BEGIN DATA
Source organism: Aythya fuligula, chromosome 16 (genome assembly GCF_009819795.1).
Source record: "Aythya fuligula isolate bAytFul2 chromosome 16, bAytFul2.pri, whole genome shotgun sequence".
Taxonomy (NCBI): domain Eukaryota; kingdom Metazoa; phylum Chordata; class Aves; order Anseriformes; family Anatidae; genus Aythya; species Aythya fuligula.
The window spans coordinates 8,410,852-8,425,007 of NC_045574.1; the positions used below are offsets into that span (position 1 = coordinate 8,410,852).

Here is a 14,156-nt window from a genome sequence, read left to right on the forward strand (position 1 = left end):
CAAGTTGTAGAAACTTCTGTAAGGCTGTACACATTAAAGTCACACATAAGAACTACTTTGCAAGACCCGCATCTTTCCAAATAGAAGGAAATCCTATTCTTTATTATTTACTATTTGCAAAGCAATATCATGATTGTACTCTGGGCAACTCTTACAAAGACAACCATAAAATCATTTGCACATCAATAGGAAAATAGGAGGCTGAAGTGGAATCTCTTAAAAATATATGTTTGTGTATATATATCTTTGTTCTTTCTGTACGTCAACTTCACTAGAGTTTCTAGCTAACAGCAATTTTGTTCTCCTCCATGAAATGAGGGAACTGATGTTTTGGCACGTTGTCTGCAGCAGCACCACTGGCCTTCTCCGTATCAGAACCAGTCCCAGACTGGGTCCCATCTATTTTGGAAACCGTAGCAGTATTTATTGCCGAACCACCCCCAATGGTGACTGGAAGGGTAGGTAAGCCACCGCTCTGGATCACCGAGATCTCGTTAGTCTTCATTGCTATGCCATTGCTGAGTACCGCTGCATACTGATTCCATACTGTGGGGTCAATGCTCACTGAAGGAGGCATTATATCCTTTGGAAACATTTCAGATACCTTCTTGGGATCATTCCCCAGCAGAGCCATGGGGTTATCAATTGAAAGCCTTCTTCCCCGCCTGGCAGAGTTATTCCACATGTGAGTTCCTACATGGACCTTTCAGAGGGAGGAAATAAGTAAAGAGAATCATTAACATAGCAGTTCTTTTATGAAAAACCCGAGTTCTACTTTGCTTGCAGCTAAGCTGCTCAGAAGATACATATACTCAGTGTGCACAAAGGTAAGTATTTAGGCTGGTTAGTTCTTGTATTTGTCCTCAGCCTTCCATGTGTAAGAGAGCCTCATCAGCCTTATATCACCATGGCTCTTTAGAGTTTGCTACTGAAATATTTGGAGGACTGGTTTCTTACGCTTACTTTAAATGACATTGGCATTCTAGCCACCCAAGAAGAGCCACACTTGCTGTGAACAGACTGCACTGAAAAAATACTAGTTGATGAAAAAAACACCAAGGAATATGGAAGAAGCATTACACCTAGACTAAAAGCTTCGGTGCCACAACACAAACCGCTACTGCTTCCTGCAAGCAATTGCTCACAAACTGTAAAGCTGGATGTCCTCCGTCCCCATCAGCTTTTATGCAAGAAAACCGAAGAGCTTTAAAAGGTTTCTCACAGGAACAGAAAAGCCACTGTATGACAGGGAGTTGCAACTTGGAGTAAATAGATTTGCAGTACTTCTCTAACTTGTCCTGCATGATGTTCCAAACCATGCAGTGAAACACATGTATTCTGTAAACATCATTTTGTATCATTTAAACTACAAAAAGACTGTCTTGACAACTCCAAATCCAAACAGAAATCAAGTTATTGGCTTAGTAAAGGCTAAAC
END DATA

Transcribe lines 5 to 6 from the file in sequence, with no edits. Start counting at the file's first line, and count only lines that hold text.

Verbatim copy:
Here is a 14,156-nt window from a genome sequence, read left to right on the forward strand (position 1 = left end):
CAAGTTGTAGAAACTTCTGTAAGGCTGTACACATTAAAGTCACACATAAGAACTACTTTGCAAGACCCGCATCTTTCCAAATAGAAGGAAATCCTATTCTTTATTATTTACTATTTGCAAAGCAATATCATGATTGTACTCTGGGCAACTCTTACAAAGACAACCATAAAATCATTTGCACATCAATAGGAAAATAGGAGGCTGAAGTGGAATCTCTTAAAAATATATGTTTGTGTATATATATCTTTGTTCTTTCTGTACGTCAACTTCACTAGAGTTTCTAGCTAACAGCAATTTTGTTCTCCTCCATGAAATGAGGGAACTGATGTTTTGGCACGTTGTCTGCAGCAGCACCACTGGCCTTCTCCGTATCAGAACCAGTCCCAGACTGGGTCCCATCTATTTTGGAAACCGTAGCAGTATTTATTGCCGAACCACCCCCAATGGTGACTGGAAGGGTAGGTAAGCCACCGCTCTGGATCACCGAGATCTCGTTAGTCTTCATTGCTATGCCATTGCTGAGTACCGCTGCATACTGATTCCATACTGTGGGGTCAATGCTCACTGAAGGAGGCATTATATCCTTTGGAAACATTTCAGATACCTTCTTGGGATCATTCCCCAGCAGAGCCATGGGGTTATCAATTGAAAGCCTTCTTCCCCGCCTGGCAGAGTTATTCCACATGTGAGTTCCTACATGGACCTTTCAGAGGGAGGAAATAAGTAAAGAGAATCATTAACATAGCAGTTCTTTTATGAAAAACCCGAGTTCTACTTTGCTTGCAGCTAAGCTGCTCAGAAGATACATATACTCAGTGTGCACAAAGGTAAGTATTTAGGCTGGTTAGTTCTTGTATTTGTCCTCAGCCTTCCATGTGTAAGAGAGCCTCATCAGCCTTATATCACCATGGCTCTTTAGAGTTTGCTACTGAAATATTTGGAGGACTGGTTTCTTACGCTTACTTTAAATGACATTGGCATTCTAGCCACCCAAGAAGAGCCACACTTGCTGTGAACAGACTGCACTGAAAAAATACTAGTTGATGAAAAAAACACCAAGGAATATGGAAGAAGCATTACACCTAGACTAAAAGCTTCGGTGCCACAACACAAACCGCTACTGCTTCCTGCAAGCAATTGCTCACAAACTGTAAAGCTGGATGTCCTCCGTCCCCATCAGCTTTTATGCAAGAAAACCGAAGAGCTTTAAAAGGTTTCTCACAGGAACAGAAAAGCCACTGTATGACAGGGAGTTGCAACTTGGAGTAAATAGATTTGCAGTACTTCTCTAACTTGTCCTGCATGATGTTCCAAACCATGCAGTGAAACACATGTATTCTGTAAACATCATTTTGTATCATTTAAACTACAAAAAGACTGTCTTGACAACTCCAAATCCAAACAGAAATCAAGTTATTGGCTTAGTAAAGGCTAAAC